Today on NBC's Meet The Press, Newt Gingrich became the latest conservative to revive the oft-debunked falsehood that President Barack Obama voted as a state legislator to allow doctors to "kill babies." Neither Meet The Press host David Gregory nor the other members of the panel pushed back on this offensive smear.
Gingrich criticized Republican leaders for calling for Rep. Todd Akin to drop out of the Missouri Senate race for comments he made about "legitimate rape" and abortion. In defending Akin, Gingrich claimed that Obama holds the truly extreme position because he voted to allow doctors to "kill babies":
NEWT GINGRICH: The President of the United States voted three times to protect the right of doctors to kill babies who came out of an abortion still alive.
Gregory did not push back on this claim even though it has been widely debunked. The Associated Press noted in a fact check of a previous attempt by Gingrich to push this claim that Illinois law already required that doctors to provide medical attention if a live birth resulted from a botched abortion on a viable fetus:
As an Illinois state senator, Obama voted against legislation promoted by anti-abortion activists that would have conferred protection to fetuses showing any signs of life after an abortion, even if doctors did not believe the fetus was viable. Obama pointed to an existing Illinois law requiring doctors to protect fetuses they believed were likely to survive after an abortion, and said he was concerned the proposed new law was so broad it could interfere with routine abortions.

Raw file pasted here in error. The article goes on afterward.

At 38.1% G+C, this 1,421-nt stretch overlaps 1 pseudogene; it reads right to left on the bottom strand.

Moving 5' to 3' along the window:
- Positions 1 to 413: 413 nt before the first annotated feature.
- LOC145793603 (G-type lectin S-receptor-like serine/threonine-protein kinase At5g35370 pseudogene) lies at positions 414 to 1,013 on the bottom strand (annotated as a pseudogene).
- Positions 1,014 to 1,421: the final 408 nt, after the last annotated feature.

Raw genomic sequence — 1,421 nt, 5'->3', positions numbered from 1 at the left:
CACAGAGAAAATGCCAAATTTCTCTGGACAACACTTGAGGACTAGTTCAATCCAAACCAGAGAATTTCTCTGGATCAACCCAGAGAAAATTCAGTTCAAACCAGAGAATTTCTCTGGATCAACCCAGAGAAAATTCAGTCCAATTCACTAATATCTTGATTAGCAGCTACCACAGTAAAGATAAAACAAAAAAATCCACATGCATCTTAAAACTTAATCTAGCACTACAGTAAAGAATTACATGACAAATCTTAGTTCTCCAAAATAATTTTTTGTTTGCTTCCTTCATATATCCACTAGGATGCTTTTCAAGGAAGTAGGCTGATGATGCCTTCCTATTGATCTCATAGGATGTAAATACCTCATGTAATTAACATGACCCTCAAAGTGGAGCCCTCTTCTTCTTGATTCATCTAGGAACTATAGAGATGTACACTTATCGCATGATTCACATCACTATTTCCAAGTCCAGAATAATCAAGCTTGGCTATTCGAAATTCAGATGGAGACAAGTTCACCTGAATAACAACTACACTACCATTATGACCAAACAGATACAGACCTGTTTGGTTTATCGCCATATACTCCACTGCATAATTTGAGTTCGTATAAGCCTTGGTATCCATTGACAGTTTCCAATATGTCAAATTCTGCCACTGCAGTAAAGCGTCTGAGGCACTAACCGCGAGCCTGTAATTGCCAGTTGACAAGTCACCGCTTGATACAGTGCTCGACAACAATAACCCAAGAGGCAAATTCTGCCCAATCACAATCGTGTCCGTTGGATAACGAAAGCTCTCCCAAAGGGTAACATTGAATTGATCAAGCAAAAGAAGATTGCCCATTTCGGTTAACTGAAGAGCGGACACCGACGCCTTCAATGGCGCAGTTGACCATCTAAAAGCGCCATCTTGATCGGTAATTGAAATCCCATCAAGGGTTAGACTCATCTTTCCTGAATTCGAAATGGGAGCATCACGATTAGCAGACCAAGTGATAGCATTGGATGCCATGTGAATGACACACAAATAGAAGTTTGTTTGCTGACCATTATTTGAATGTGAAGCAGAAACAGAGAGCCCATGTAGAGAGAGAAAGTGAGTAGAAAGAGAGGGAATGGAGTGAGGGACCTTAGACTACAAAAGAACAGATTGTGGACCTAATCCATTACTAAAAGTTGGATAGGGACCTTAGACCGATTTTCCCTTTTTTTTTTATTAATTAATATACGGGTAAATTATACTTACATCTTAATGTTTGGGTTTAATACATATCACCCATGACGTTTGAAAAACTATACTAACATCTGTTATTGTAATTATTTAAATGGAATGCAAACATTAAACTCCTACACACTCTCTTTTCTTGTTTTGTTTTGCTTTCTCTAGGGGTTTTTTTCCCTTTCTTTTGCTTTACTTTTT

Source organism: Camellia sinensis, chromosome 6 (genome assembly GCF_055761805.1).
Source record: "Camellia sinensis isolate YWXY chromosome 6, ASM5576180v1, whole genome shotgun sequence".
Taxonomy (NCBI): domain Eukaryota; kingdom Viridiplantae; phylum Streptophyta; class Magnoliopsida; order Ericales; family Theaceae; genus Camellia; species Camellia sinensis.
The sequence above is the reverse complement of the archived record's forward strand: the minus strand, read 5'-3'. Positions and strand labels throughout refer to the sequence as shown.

NBC's David Gregory muddied the waters on the Medicare debate, saying that President Obama "claims that he would extend the solvency of Medicare eight years until 2024." However, this is not just a claim put forth by the Obama campaign; the Medicare Board of Trustees has estimated that Medicare will remain solvent until 2024 thanks to the health care law.
CNN and NBC Sunday shows allowed Mitt Romney campaign surrogates to claim that the American people aren't interested in seeing more of Romney's tax returns, even as polling shows most Americans think Romney should release more of his returns.
In the wake of last week's tragic mass shooting in Aurora, CO, some in the media are distorting public opinion and election results to predict that the events will not have an impact on the debate over gun violence prevention. In fact, polls indicate public support for a broad range of stronger gun restrictions, including the reinstatement of the assault weapons ban, which may have prevented the legal purchase of one of the alleged shooter's guns.
The Washington Post's Chris Cillizza kicked off the debate with a piece published the morning after the shooting headlined "Why the Aurora shootings won't likely change the gun control debate":
If history is any guide, however, the Aurora shootings will do little to change public sentiment regarding gun control, which has been moving away from putting more laws on the books for some time.
In 1990, almost eight in ten Americans said that the "laws covering the sales of firearms" should be made "more strict" while just 10 percent said they should be made "less strict" or "kept as they are now". By 2010, those numbers had drastically shifted with 54 percent preferring less strict or no change in guns laws and 44 percent believing gun laws should be made more strict.
By Sunday the claim that Americans don't support tougher gun laws was a regular feature on the morning political talk shows. But if Congress is not moved by this tragedy to pass new gun violence prevention laws, it won't be because the American people oppose such measures.